Samba Christmas at Dizzy's Club Coca-Cola
Most interesting in this latest appearance by the Brazilians was the presentation of a mostly new repertoire and a new guest. Early in the second set on opening night (Dec. 19) Da Fonseca introduced flutist/saxophonist Mauro Senise, a bandleader who had performed with Da Fonseca in Rio during the 70's. Quite notable, Senise had also performed with Egberto Gismonti, and was featured in this set of new musical presentations with a performance of "Melancia" by pianist Rique Pantoja who was a member along with Senise of Cama de Gatoan important band in Brazil.
The unveiling of musical personalities and compositions rarely heard at Dizzy's had a positive response from the audience which has been nurtured by a diet of Jobim standards for quite some time. Warm applause greeted the performance of the opening selection "Galfiera" by pianist Dom Salvador containing solos from Alves, Glawischnig, Da Fonseca, and Moreno which were scintillating. This tune was followed by more of the music from the vast catalogue of rarely heard sambas i.e. "Viver de Amor" by famed guitarist Toninho Horta.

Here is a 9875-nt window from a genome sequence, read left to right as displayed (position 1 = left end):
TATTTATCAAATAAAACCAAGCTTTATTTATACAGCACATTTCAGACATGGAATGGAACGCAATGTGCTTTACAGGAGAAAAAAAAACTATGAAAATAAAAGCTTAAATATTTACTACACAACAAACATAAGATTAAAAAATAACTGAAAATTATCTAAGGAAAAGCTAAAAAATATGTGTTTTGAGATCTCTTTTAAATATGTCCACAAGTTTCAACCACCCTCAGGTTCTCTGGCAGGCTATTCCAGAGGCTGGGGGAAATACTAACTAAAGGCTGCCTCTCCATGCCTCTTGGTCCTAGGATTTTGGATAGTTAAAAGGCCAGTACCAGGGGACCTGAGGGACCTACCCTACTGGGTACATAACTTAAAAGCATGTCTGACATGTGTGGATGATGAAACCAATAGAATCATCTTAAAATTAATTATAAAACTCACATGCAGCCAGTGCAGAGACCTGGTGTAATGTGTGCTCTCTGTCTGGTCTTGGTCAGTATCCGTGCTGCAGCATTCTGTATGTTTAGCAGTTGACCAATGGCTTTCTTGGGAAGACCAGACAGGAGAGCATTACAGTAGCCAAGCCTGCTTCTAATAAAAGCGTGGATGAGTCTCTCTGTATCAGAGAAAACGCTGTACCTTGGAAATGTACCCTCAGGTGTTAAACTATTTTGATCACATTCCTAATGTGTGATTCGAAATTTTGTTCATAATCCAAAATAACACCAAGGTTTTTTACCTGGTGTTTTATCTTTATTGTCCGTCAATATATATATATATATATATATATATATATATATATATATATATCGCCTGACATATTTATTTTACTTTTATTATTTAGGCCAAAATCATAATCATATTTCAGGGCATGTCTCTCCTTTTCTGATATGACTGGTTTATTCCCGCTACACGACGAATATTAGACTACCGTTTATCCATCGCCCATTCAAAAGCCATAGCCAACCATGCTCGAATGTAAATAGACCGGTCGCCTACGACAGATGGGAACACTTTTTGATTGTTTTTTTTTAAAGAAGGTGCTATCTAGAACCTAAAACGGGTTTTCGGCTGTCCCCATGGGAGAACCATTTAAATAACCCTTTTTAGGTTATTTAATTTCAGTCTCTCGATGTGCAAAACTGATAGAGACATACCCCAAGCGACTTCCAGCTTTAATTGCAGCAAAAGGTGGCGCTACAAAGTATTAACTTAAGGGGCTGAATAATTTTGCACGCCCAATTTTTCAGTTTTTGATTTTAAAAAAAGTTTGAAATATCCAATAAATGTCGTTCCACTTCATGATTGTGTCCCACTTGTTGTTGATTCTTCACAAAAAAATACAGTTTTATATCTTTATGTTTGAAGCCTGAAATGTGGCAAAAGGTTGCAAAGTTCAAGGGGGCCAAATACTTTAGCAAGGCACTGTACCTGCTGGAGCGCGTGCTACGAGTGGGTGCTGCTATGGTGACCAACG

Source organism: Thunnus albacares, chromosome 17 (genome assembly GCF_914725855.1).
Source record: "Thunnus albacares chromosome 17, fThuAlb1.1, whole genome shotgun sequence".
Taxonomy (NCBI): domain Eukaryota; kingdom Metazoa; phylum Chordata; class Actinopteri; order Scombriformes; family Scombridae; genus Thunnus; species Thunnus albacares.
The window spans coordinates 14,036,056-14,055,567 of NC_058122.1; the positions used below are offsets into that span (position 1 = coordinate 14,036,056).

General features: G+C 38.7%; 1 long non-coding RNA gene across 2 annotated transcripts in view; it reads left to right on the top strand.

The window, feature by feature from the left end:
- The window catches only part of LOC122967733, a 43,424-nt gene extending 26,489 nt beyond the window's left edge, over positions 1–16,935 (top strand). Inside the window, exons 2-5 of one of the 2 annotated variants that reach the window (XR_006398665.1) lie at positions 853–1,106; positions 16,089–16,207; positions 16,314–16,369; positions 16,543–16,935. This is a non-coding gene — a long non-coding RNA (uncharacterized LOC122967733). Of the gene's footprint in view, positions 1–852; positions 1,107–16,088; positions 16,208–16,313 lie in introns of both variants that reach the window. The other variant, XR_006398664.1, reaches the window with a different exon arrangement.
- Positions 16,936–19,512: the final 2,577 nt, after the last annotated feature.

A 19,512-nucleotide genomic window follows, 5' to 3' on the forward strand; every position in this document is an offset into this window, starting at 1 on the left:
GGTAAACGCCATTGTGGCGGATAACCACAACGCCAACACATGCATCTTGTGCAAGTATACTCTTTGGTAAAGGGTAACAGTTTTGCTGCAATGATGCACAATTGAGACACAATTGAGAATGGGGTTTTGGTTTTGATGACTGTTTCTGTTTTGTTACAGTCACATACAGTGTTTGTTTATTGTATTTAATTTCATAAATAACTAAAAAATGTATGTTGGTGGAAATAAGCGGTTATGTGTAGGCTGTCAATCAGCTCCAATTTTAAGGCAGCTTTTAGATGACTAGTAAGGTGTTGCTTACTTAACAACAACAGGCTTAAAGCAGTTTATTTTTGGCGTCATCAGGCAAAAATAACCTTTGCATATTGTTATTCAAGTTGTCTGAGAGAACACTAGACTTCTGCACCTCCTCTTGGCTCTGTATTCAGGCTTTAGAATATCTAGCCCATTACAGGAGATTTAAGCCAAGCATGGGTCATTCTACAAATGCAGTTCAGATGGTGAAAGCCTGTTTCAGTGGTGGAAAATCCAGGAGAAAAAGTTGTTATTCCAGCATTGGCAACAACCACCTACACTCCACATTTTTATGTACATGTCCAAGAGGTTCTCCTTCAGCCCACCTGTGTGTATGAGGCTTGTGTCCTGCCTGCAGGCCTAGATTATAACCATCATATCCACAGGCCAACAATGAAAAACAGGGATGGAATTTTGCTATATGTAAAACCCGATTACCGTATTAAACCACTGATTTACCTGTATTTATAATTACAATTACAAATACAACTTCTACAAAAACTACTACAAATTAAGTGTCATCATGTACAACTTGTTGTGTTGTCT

Later in the set one of the most authentic of Brazilian vocalists made her appearance. Maucha Adnet possesses an arsenal of those difficult-to-define vocal essences reflective of the best Brazilian singers. Her husky vocalism perfectly captures the gravelly consonant combinations so essential to Portugese articulation and her phrasing nuances delicately punctuate the hypnotic samba rhythm. Adnet continued the new musical unveiling with performances of "Cancao do Sal' by Milton Nascimento and an ancient ditty "Tico Tico no Fuba" composed in 1917 by Zequinha de Abreu and arranged by guitarist/ composer Mario Adnet.
A highlight of the evening was a performance of "Birimbau" by Baden Powell with lyrics by Vinicius De Moraes. The song celebrates the Birimbau instrumenta bow-shaped affair with a cabaca or gourd acting as a resonator. The birimbau originates from the slave culture in Angola and is pivotal in establishing the Afro-Brazilian musical connections. Da Fonseca, who was born in Rio and raised in Ipanema, introduced the tune with an extended solo on this intriguing percussive/melodic contrivance which reflects much of the exotic and mysterious nature of Brazilian instrumentation. The performance of "Birimbau" also certified the theme of the setthe unveiling of the lesser known compositions.